Maybe I can help you understand from a different perspective. Rentals by the bed lessen your ability to have control over whom you room with. True this is not a problem if you are lucky enough to have a group of five or more friends who want to live in that location. But if you are placed with an incompatible “roommate” you are essentially hosed if they refuse to collaborate and are not interested in moving themselves. I’ve experienced this personally.

    5. “Is that really what we as a community want to do?”

    It is certainly not what I want to do. But there are some other things I want.

    1. I want decision making to be made based on fact, not hyperbole and emotion.

    2. I want the recognition by the media, the developers, the City Council and staff, that housing for students does have some negative consequences for others, and I want developers held to mitigating those to the best of their ability ( not backed off from when promises become more expensive than anticipated – the bait and switch approach currently being exemplified by The Cannery). The good news is that both Nishi and the Lincoln40 have been responsive so far and have made suggested changes.

    3. I want a collaborative approach to development that avoids costly lawsuits and an adversarial process that pits residents against each other through mutual name calling and demonization. I believe that this is possible and think both Nishi and Lincoln40 have taken at least baby steps in that direction although both were initiated by developers drawing up their own idea first without near neighbor input and then pitching it to the community and only then asking for feedback.

    1. David Greenwald

      “ I believe you win this week’s prize for hyperbole”

      I’m not postulating anything than making a blanket statement about the nature of the community and the extent of the controversy over some apartment proposals.

      1. Ron

        From Tia, above:  “Are you really postulating that no other college town has ever had any controversy over housing students?

        If so, this seems pretty strange – given that you’ve pointed out other examples, yourself (e.g., your alma mater – San Luis Obispo, as I recall).

        1. Tia Will

          In this case, your recollection is about as accurate as your interpretation.

          My pre-med education was at UC Santa Barbara. It was the absolutism of the statement that I was objecting to. Note the actual quote: ” Only in Davis….” when it is clear that other communities have also had problems.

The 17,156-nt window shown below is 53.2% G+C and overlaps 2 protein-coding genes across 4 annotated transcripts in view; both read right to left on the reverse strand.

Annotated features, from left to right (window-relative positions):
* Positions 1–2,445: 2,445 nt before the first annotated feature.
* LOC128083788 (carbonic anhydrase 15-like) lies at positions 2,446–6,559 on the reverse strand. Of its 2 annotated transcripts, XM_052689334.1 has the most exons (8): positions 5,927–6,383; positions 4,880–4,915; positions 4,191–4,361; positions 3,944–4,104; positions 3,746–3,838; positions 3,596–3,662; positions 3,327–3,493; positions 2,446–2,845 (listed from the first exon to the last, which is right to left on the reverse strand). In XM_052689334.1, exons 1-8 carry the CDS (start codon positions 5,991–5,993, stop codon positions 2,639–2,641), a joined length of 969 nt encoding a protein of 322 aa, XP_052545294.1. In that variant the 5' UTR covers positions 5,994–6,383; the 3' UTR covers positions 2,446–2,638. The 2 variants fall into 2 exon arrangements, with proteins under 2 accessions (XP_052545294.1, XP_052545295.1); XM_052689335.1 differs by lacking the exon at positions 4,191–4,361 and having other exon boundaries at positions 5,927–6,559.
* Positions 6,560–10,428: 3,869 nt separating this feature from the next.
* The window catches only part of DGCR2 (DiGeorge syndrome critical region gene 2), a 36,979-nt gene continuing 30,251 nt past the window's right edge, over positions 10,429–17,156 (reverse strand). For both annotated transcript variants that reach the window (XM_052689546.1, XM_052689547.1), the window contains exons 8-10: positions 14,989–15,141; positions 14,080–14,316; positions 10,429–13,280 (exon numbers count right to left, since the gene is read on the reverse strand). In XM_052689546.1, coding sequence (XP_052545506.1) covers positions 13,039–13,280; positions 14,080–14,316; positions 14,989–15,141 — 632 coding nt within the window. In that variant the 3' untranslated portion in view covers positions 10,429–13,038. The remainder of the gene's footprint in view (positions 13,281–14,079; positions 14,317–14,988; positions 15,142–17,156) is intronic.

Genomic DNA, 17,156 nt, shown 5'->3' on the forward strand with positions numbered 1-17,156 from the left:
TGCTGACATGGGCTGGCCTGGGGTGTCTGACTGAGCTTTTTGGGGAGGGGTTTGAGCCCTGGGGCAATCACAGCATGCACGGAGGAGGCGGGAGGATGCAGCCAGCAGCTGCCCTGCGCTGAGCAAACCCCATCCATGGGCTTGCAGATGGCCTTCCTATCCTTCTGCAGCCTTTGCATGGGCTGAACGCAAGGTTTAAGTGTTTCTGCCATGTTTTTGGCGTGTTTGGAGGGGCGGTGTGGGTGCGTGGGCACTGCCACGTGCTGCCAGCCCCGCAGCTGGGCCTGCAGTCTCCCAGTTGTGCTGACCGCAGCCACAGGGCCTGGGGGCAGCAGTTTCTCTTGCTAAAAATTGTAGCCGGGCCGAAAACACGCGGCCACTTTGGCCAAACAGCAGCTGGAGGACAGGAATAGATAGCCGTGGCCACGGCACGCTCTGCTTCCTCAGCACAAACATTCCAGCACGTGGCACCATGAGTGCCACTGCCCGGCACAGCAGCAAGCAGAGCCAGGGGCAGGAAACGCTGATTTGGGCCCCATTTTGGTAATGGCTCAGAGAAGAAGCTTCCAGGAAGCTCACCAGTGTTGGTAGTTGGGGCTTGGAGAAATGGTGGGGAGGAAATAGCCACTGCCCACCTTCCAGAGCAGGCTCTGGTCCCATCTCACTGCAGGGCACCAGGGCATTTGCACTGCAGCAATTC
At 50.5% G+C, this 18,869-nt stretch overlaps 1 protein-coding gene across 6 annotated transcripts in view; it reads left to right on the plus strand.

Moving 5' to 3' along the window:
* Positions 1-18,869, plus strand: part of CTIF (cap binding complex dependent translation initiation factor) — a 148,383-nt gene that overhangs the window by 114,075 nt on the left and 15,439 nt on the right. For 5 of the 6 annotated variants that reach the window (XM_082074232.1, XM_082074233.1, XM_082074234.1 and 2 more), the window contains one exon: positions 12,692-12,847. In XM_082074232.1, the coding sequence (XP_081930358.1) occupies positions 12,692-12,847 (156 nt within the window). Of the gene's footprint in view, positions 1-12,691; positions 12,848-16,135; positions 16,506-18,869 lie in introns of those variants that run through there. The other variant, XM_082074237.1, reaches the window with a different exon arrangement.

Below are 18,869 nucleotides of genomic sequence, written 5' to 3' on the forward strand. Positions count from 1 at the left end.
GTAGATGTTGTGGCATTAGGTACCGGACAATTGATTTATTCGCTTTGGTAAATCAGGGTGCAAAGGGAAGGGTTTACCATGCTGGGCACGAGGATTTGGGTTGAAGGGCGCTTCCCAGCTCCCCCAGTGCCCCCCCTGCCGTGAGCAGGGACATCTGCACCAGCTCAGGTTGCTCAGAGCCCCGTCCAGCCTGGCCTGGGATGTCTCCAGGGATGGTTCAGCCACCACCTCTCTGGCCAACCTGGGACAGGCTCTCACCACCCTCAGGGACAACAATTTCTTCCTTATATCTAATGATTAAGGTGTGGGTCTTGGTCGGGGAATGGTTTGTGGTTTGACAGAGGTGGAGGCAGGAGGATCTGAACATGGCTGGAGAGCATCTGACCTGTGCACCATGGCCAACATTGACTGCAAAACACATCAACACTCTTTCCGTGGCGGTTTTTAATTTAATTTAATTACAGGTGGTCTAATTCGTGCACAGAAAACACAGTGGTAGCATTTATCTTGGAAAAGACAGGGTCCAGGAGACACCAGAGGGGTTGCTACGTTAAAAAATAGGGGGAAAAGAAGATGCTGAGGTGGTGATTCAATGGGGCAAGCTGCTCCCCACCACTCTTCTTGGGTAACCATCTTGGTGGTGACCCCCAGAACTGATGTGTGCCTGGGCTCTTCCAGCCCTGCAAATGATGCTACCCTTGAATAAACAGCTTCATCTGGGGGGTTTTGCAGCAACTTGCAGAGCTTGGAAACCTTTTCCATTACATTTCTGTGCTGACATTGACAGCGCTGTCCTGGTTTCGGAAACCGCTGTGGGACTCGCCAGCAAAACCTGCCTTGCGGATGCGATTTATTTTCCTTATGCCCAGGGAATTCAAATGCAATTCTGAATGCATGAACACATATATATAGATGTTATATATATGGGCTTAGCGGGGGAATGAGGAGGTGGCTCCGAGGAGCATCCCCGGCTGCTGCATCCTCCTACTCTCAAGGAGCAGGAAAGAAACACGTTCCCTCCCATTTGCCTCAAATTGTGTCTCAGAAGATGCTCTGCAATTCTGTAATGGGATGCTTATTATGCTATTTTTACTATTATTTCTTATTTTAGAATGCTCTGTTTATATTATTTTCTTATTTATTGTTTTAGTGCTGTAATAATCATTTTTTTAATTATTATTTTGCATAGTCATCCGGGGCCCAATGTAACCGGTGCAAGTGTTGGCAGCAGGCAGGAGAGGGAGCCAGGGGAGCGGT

2. Ron

          My apologies to Tia:  I was actually just repeating her question to David, and pointing out an example which showed that other college towns (including David’s alma mater, as he previously mentioned) are experiencing the same type of issues and concerns regarding the impacts of housing that’s specifically designed for students.

    2. David Greenwald

      “This is only true if the university sticks to the current plan for both admissions, and revised housing plan.”

      I agree.  But that’s for the most part out of our hands.  If UCD doesn’t follow through or increases admissions even more, it will only exacerbate the existing problem.

      1. Tia Will

        If UCD doesn’t follow through or increases admissions even more, it will only exacerbate the existing problem.”

        And potentially force us into exactly this situation “x” years down the road only with them holding an even stronger hand since we have demonstrated that we will build for the students regardless of what they choose to do.

    3. David Greenwald

      “But you did not mention the possibility of complaints from the adjacent neighbors who will have to deal with any undesired consequences.”

      As I understand it, there were a few, but not many.  They had one of the better and most thorough outreaches I have seen.

      1. Tia Will

        They had one of the better and most thorough outreaches I have seen.”

        Agreed, which is a large part of the reason that I, one of the neighbors who will bear significant disruption am supportive.

         

    4. Howard P

      “Collaboration”… two primary definitions:

      https://www.google.com/search?ei=mmulWqClKYPdjwTMuojAAw&q=collaboration&oq=collaboration&gs_l=psy-ab.3..0l10.21869.22557.0.23227.3.3.0.0.0.0.338.471.0j1j0j1.2.0….0…1.1.64.psy-ab..1.2.470….0.Js3rvU4NodY

      one implies synergy (good!)… the other, treachery (usually under threat of coercion … one party believes they have the “stronger hand”… the weaker one can ‘sell out’ their neighbors for personal gain, or to protect themselves from loss)… “collaboration” is at least a two edged sword… [think Vichy France, Quisling, Ben Arnold, etc.]

      1. Tia Will

        Howard

        I agree that there are two meanings. However, if the choice is essentially no collaboration   with the strong possibility that one will simply be dictated to, I will take my chances that the synergy model will prevail.

  2. David Greenwald

    “Maybe I can help you understand from a different perspective. Rentals by the bed lessen your ability to have control over whom you room with. True this is not a problem if you are lucky enough to have a group of five or more friends who want to live in that location. But if you are placed with an incompatible “roommate” you are essentially hosed if they refuse to collaborate and are not interested in moving themselves. I’ve experienced this personally.”

    That’s true, but it also makes it easier to get out of a bad situation – in both directions.  As I said, students actually prefer the individual leases because they are no longer held accountable for others mistakes.

    1. Tia Will

      but it also makes it easier to get out of a bad situation – in both directions.  As I said, students actually prefer the individual leases because they are no longer held accountable for others mistakes.”

      That is only true if you have somewhere else to go if things go south, which is not invariably the case.